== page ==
With over 10,600 phone calls about accidental medicines exposures and 4,391 calls about dosing errors made to the NSW Poisons Information Centre in one year—all in children 0-14 years—NPS MedicineWise is reminding parents and carers of the importance of being medicinewise with children this Be Medicinewise Week.
Today Be Medicinewise Week ambassador Jimmy Rees (Jimmy Giggle from ‘Giggle and Hoot’ on ABC Kids) was leading parents in Australia’s largest weigh in to raise awareness on the importance of dosing by age and weight to avoid accidental overdosing.
Recent polling conducted for NPS MedicineWise shows parents are feeling unsure about many aspects of giving medicine to children including how much medicine to give, whether to expect side effects and how to know if the medicine is working.
Parents of children aged four years or younger were the most likely to be confused about administering medicine to children, while 43% of parents surveyed said they occasionally or regularly took an educated guess on the medicine dose. This method can cause medication errors.
“It’s great to have the opportunity to spread the word about how small mistakes can cause big problems in little bodies when it comes to children’s medicines,” says Jimmy Rees.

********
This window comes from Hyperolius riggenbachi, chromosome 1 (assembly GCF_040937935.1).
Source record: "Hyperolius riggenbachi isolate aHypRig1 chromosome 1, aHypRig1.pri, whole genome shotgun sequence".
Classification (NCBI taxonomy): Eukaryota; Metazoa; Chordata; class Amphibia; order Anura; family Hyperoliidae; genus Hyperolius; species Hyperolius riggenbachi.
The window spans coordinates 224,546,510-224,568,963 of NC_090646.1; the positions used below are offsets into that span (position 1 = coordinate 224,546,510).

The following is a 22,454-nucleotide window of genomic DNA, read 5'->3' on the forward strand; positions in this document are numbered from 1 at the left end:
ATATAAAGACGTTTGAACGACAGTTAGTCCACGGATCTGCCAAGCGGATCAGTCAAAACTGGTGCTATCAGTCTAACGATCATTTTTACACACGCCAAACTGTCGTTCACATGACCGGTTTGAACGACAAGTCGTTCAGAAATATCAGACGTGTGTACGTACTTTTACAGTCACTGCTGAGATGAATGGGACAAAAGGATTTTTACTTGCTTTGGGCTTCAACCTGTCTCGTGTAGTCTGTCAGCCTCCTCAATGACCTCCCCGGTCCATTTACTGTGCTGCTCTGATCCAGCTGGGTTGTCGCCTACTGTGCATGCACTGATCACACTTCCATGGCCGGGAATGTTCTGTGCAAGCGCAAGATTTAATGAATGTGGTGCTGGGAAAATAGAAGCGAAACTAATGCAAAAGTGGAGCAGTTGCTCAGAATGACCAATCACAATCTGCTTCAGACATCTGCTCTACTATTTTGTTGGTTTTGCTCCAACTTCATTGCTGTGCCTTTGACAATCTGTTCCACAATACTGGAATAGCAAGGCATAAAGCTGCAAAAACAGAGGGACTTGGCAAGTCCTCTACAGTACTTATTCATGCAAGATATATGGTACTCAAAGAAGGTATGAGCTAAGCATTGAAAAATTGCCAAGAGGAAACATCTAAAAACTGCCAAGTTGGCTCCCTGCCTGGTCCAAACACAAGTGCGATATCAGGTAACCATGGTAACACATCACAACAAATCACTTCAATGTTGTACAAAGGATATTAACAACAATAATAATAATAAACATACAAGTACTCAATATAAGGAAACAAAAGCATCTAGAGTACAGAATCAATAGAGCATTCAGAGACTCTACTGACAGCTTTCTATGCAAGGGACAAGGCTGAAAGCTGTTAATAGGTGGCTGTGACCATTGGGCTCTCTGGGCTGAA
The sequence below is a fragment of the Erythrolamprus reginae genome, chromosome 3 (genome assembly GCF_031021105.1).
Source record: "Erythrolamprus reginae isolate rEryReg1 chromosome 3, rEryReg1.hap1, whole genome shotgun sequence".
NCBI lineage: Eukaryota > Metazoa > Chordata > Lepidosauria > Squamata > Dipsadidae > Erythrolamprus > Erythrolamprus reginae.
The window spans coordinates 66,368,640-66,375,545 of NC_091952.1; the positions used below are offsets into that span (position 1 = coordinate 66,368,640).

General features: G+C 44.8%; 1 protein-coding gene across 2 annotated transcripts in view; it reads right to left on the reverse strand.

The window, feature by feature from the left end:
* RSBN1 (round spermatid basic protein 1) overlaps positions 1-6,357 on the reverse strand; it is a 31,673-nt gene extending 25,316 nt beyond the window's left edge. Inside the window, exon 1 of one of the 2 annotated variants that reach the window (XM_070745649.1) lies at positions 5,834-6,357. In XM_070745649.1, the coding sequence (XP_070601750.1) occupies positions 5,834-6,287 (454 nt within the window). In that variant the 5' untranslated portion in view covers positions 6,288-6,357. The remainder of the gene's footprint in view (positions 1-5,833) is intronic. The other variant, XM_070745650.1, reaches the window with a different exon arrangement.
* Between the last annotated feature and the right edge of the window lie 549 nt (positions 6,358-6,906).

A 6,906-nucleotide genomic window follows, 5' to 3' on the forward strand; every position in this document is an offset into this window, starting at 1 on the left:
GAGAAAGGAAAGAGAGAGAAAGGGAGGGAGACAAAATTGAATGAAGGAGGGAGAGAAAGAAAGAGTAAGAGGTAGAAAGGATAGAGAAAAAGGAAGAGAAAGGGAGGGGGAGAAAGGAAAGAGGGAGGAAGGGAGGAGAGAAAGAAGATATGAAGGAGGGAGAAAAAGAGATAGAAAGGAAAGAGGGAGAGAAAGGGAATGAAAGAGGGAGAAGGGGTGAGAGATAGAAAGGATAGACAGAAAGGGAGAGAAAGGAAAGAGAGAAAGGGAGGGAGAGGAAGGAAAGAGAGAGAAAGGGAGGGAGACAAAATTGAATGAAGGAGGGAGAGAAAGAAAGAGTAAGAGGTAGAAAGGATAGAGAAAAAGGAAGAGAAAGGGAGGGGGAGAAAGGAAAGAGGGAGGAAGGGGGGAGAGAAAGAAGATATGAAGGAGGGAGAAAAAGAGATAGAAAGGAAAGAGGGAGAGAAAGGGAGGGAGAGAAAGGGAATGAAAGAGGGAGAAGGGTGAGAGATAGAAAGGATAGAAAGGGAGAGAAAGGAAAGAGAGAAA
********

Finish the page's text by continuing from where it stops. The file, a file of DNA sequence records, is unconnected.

“I’m a dad, I work with kids and entertain kids across Australia, so I’m happy to spread the word on how important it is to accurately give children medicine to avoid accidental overdosing.
“This Be Medicinewise Week is a great time for us all to learn a little more about children’s medicines. Some of the top tips I’ve learnt are—be prepared, read the label, weigh your children regularly as it’s important for working out dosage, know how to use measuring devices, keep records of doses and be safe and responsible with medicines around the home.”
When surveyed parents were asked about the medicines issues that confused them:
- 19% reported feeling confused about whether to expect side effects;
- 18% were confused about dosage/how much medicine to give;
- 18% were unsure about how long their child should take the medicine;
- 18% indicated confusion about whether or not the medicine is working; and
- 14% replied that dosage devices can be hard to use.
Sarah Spagnardi, manager of the NPS Medicines Line says, “There are many children’s medicines available, in many formulations and many come with their own, separate dosing devices. So it’s not surprising that the survey picked up on a level of confusion.”
The most common calls about children and medicines made to the pharmacists on the NPS Medicines Line are about what age a child can use a medicine, when can medicines be used together and if the recommended dose is right for a particular child.
“No one wants to see figures rising for medicine mistakes in children,” says Spagnardi.
“That’s why this Be Medicinewise Week we are reminding parents and carers about the importance of accurately measuring and administering medicine.”
She encourages Australians to ask for dosing guidance from their doctor or pharmacist if they are confused.